Mesolithic Natufians of the Levant show that excavated cattle and horse bones were those of animals still in the wild state, whereas sheep (caprovines) and dogs were the first species domesticated. In Semitic and Moslem lands, however, the dog is viewed as unclean meaning that the dog “…had once been of sacred significance very remotely in time.” (Brown, 1958).

Supernatural Guardians

The most common superstition concerning Black Dogs is that they are an ominous portent. The legends of the Black Dogs has few parallels in world mythology (Trubshaw, 2011), and as guardians they are seen as protectors of the portals or liminal passages down to the Otherworld of the dead (Brown, 1978).

The Black Dog has an association with witches and as transformational forms are not regarded as offensive. In witchcraft the Black Dog is regarded as being familiar of the Devil, the creature thus symbolises the Devil during the witch transformation. The Black Dog is believed to be the Devil in Germany and most Scandinavian lands. Sometimes the Devil as Black Dog, appears to witches in this form according to the witches of the Highlands, who called him ‘ane black tyke’ (Williams, 1941).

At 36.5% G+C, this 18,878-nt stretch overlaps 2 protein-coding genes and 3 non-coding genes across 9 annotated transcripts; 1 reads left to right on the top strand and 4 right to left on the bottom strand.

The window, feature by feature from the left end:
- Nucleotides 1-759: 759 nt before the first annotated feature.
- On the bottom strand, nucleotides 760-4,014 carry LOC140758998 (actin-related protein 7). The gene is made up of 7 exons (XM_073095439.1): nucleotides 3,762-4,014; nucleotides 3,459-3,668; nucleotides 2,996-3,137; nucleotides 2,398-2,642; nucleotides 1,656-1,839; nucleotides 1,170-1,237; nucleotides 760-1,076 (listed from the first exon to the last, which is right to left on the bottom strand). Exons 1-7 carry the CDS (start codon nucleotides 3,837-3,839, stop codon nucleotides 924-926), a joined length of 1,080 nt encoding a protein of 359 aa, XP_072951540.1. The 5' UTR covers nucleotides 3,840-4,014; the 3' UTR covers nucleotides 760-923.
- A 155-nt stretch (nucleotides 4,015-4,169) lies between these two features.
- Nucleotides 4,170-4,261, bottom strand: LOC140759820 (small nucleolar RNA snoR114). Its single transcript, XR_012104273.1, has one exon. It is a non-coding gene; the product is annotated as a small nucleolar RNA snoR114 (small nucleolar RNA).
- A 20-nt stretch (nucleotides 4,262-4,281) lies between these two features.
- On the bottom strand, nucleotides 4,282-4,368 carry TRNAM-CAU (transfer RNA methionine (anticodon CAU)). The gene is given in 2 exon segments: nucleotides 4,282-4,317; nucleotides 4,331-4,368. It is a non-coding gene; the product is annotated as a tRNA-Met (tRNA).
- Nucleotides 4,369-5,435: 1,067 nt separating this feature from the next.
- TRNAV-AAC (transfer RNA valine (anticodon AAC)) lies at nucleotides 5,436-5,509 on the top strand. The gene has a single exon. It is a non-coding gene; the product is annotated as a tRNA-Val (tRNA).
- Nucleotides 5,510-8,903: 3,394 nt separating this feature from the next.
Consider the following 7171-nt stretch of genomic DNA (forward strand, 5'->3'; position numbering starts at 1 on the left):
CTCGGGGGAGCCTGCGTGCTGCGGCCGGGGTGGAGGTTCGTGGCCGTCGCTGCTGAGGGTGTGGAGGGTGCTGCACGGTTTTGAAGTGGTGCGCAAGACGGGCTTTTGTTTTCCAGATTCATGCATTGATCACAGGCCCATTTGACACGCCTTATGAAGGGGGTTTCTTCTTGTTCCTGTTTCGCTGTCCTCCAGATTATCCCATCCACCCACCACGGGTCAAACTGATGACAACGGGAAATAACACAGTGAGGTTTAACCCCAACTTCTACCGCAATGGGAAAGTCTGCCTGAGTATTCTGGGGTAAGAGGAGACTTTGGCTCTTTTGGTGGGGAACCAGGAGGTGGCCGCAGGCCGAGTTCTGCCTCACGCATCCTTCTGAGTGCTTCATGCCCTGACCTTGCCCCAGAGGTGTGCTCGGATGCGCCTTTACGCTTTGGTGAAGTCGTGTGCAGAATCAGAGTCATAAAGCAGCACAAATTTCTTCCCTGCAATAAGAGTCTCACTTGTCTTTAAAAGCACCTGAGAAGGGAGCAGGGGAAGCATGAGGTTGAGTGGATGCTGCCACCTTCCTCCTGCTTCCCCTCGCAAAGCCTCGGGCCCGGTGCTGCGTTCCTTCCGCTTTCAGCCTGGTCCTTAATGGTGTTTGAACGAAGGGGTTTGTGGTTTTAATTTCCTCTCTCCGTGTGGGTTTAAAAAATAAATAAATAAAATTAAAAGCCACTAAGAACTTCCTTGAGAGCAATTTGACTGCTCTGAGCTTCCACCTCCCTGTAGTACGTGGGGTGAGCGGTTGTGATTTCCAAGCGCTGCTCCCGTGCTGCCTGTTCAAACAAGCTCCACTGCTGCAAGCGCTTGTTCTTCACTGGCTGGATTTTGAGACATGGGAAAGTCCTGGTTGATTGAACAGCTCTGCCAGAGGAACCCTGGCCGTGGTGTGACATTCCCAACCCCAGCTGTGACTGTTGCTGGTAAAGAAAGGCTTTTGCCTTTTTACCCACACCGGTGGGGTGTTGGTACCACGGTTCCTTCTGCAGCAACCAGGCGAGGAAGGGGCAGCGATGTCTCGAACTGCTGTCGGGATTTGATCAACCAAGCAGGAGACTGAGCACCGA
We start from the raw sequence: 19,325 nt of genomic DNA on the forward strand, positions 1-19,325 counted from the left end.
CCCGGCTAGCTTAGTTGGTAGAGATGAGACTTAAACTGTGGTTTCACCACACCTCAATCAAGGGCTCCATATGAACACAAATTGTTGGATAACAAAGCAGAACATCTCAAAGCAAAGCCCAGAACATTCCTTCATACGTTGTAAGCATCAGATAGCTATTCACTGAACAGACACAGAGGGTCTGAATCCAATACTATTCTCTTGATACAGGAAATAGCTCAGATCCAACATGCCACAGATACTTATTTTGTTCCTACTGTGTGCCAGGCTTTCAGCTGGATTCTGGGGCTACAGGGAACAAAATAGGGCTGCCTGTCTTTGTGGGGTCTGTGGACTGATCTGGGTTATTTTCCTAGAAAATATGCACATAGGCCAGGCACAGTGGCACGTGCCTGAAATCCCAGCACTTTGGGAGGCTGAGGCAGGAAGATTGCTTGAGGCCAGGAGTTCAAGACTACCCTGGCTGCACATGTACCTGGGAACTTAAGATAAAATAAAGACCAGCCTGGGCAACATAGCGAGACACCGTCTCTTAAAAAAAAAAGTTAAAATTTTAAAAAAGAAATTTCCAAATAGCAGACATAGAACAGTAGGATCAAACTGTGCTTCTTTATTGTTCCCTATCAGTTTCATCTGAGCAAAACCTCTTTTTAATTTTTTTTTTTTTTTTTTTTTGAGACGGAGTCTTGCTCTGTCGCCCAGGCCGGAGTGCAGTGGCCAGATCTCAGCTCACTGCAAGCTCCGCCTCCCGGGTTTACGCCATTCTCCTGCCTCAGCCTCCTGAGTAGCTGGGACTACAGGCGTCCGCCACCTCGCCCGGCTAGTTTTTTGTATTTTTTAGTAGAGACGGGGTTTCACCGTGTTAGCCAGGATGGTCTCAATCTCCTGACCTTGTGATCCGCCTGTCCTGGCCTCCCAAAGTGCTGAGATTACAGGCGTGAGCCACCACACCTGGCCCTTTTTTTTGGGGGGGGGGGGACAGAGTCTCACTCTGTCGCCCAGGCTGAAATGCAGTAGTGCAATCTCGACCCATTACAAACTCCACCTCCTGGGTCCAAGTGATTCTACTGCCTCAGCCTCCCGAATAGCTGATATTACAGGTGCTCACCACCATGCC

Extending the supernatural or numinous connotations of the Black Dog, they are seen as Guardian Hounds. In this role they are perceived as  ‘dogs of passage’ being associated with entrances to the otherworld via the rivers of death (Brown, 1978). In other words “…black dogs (as some form of archetype appear at places of ancient sanctity.” (Parkinson, 2011). The idea of the dog guardian is encountered in the folklore of the Church Grim. In this role the Black Dog fills the shamanic role of a guide or psychopomp to the underworld (Trubshaw, 2011), functioning  as guardian to the liminal zone. This aspect is reflected in the association of Black Dogs with death rituals in Persia, Tibet and India (Brown, 1958), still observed by the Parsees of India.

The dog ritual was very prominent in Celtic religious practice with the animal afforded a special role in Britain and Gaul with the ghost of “…regarded as a symbol, must represent some universal guardian of the threshold personified in various cultures…” (Brown, 1978). Again, this suggests a connection of Black Dogs with some underworld or chthonic ritual (Green, 1982), with hellhounds accepted as holding an “…intermediary position – that at the border of this world and the next, between life and death.” (Trubshaw, 2011). Hunting hounds recur in the literature of ancient Ireland and Wales, where they are symbolic as underworld messengers.